A similar plot structures the Bauer film, After Death. Here, a solitary, bookish man named Andres emerges from his seclusion only to fall immediately and completely in love with an emerging actress named Zoia. The man and woman meet briefly at a park but somehow fail to unite. This, of course, plunges the actress into a deep and unbreakable downward spiral. Notwithstanding her success as an actress, the woman despairs and takes poison right before going on stage. Her death is undoubtedly her most spectacularly successful performance to date. She swoons, and then retreats from stage before being carried to a dressing room sofa where she expires, surrounded by adoring (and Roman garb-clad) actors, who would of course have appreciated the performance more than anybody.

But of course Bauer's romantic theatricality does not rest there. Like a scene from Wuthering Heights, the actress relentlessly haunts her suitor even in death. The hero cannot rest but seeks out his beloved's family to retrieve two mementos of his lover, a diary and a framed picture. Possessing these two reminders of the departed does nothing to help his obsession. His lover beckons him from the grave, and in a recurring dream sequence his lover, clothed in a long white dress and standing in an endless wheat field, calls him to her. Naturally, he doesn't try to resist, knowing that true love demands that he follow his lover to the grave.

It's interesting to analyze the Russian Revolution in the light of this type of unadulterated romanticism. Was the Russian Revolution, or at least its destructive aftermath, a repudiation of this kind of soulful earnestness? Or, on the contrary, did revolutionaries create an unprecedentedly complete social upheaval precisely because they expected their dreams to be tinged with tragedy? Whatever the answer, one suspects that Bauer's brand of dark Romanticism somehow shares some affinity with Russia's revolutionary utopianism.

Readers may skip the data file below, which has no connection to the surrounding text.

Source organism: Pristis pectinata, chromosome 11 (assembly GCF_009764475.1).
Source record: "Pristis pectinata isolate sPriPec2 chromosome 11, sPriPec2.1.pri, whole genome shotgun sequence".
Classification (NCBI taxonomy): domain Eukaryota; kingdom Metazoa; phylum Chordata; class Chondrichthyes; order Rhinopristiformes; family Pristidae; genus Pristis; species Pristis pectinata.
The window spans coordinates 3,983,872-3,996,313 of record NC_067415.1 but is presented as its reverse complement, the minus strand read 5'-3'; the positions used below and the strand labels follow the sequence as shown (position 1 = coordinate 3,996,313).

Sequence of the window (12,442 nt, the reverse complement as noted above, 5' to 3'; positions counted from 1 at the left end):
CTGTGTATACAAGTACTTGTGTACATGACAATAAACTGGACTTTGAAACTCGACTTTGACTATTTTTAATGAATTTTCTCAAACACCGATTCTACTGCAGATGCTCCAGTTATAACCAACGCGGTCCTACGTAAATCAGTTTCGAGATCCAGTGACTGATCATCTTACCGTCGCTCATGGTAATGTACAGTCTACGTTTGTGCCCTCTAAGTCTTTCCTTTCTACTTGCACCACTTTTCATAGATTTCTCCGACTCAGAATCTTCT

Wednesday, November 9, 2011

Holy October

Although I have been obsessed with the Russian Revolution for several years now, it's only now that I have gotten around to watching Sergei Eisenstein's classic silent film, October: Ten Days That Shook the World. Created in order to commemorate the tenth anniversary of the Revolution, Eisenstein's great film (now set to Shostakovitch's music) distorts history in order to create a powerful mythology of socialist insurrection.

In October, we see all of the iconography of St. Petersburg, cradle of the Revolution. We see Bolshevik Party headquarters, the Finland Station, the Winter Palace, the Neva River, the Smolny Institute, the Tauride Palace, the Bronze Horseman, the Aurora, the Kazan Cathedral, the Peter and Paul Fortress, and the Nevsky Prospect. We also witness many of the great events of the era, including the February Revolution, Lenin's return to Russia at Finland Station, the July Days, Kornilov's alleged counter-revolution, and the storming of the Winter Palace.

The film chronicles both the February and October Revolutions, although the bourgeois heroes of the first revolution quickly become the villains of the proletarian second one. With the rise of the Provisional Government, we see a sinister but also somewhat clownish Kerensky, whose ambitions are inevitably compared with those of Napoleon who, like Kerensky, cynically betrayed a popular revolution.